|This news on parents on sports is really good. Indeed parents play a very important role in the development and success of sports at school and eventually in greater Australia. For me, being a parent is not all about regulating the useplaystation portable, disciplining, loving and letting our kids be happy. It's much more and really, sky is the limit.
Parents form the backbone of junior sport: coaching, managing and helping out on the field and in the club. While their role is invaluable, every parent whose child plays in a team has an important part to play because the way kids act on the field can be a mirror image of how their parents act on the sidelines.
In a bid to emphasise this message, many sporting codes and associations ask parents to sign a "good behaviour" oath at the start of the season, and coaches (most of whom are mums and dads volunteering their time) now hold pre-season briefing sessions for parents, outlining their coaching philosophy, expectations of parents and hopes for the season ahead.
Cultivating a love of sport
All of this is happening in junior sport now because it is recognised that whether kids enjoy playing sport in a team, and continue throughout their junior years, is heavily influenced by how their parents act, says Paul Oliver, national manager of Play By The Rules, an online resource providing support and information on community and club sport.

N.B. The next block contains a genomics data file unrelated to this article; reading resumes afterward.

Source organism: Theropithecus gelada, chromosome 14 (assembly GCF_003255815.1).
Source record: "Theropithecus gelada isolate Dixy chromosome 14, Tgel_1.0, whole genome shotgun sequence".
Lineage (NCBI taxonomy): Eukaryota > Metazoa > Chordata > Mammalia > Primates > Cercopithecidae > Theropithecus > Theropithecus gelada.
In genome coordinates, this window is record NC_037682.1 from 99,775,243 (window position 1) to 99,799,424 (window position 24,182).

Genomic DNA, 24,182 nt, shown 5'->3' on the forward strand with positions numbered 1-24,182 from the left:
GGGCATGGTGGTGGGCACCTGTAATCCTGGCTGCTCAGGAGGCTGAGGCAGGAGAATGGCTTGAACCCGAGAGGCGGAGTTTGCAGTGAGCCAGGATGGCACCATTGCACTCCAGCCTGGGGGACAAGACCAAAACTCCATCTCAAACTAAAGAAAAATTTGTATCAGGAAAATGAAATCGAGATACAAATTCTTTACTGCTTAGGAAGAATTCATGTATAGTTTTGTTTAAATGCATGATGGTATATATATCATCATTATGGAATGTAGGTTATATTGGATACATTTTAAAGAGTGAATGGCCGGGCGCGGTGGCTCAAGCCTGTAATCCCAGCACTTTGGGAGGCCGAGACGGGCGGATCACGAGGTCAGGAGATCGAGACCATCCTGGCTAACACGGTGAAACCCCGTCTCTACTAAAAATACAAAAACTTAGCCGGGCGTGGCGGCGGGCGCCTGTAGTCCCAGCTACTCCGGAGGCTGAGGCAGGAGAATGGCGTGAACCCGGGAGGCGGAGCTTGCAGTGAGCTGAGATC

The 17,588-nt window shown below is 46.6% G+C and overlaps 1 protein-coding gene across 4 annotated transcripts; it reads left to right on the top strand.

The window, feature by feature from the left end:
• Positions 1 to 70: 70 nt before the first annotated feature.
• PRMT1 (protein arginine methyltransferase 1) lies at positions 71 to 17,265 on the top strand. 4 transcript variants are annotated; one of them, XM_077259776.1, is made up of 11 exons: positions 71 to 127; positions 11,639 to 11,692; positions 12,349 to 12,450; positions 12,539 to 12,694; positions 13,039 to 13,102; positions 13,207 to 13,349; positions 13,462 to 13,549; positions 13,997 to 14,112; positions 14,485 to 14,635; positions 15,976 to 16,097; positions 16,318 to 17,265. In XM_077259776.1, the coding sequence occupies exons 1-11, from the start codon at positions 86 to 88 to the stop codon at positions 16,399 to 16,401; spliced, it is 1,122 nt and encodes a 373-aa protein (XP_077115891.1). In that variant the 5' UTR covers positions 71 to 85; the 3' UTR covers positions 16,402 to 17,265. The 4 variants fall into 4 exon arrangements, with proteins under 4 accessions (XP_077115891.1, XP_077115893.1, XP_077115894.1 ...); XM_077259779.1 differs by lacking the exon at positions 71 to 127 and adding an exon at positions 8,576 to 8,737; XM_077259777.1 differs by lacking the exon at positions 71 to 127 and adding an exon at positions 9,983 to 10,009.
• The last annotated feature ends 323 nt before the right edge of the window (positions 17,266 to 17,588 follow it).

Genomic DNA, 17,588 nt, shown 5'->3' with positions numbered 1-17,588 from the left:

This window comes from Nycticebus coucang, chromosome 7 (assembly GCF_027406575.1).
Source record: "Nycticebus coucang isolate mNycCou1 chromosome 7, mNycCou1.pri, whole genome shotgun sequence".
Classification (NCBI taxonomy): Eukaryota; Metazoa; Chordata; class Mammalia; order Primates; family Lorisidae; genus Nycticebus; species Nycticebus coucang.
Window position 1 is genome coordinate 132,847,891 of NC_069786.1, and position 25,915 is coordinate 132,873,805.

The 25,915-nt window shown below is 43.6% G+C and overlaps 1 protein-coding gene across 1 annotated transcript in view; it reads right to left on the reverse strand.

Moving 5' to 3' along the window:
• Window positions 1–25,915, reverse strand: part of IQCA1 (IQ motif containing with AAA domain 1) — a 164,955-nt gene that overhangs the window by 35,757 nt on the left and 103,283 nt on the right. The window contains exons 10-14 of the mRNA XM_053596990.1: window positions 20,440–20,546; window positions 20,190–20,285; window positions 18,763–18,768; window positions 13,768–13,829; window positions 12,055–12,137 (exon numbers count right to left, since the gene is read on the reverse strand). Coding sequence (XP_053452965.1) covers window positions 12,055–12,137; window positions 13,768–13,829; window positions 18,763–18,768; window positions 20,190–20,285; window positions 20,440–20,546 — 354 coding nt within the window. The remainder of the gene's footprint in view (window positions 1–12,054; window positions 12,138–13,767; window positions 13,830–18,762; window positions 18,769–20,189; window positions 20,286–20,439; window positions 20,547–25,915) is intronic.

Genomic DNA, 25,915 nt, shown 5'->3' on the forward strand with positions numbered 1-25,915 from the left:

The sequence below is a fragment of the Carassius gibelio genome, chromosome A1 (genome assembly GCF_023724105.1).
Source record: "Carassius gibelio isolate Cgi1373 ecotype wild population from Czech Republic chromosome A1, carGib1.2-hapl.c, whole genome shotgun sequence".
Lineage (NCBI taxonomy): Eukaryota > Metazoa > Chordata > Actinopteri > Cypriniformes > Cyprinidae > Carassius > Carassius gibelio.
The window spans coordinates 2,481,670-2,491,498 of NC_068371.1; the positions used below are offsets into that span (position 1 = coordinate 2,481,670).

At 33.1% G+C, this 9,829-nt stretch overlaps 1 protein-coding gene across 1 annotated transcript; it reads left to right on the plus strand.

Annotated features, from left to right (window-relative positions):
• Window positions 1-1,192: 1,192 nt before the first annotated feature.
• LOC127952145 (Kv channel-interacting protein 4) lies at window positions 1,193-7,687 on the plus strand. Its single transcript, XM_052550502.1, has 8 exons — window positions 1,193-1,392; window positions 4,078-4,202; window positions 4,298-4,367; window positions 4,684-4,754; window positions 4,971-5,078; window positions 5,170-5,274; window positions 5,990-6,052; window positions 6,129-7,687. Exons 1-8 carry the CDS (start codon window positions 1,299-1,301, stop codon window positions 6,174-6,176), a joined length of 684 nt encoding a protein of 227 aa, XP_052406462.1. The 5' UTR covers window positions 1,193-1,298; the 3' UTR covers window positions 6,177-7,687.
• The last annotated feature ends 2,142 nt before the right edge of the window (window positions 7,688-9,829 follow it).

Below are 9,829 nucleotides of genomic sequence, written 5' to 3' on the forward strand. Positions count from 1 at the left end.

"Children play sport to have fun and be with their friends," he says. "Whether they win or lose is not important at this stage, and should not be anyone's focus, including the parents'."
While this can all sound a bit like a politically correct "everyone's a winner" philosophy, the fact is we want our kids to play sport, join in a team and be happy to take part for a variety of proven physical and mental health benefits.
If parents are screeching less than constructive criticism at the kids or arguing with umpires' decisions, the likelihood of kids continuing to want to play reduces, Oliver says.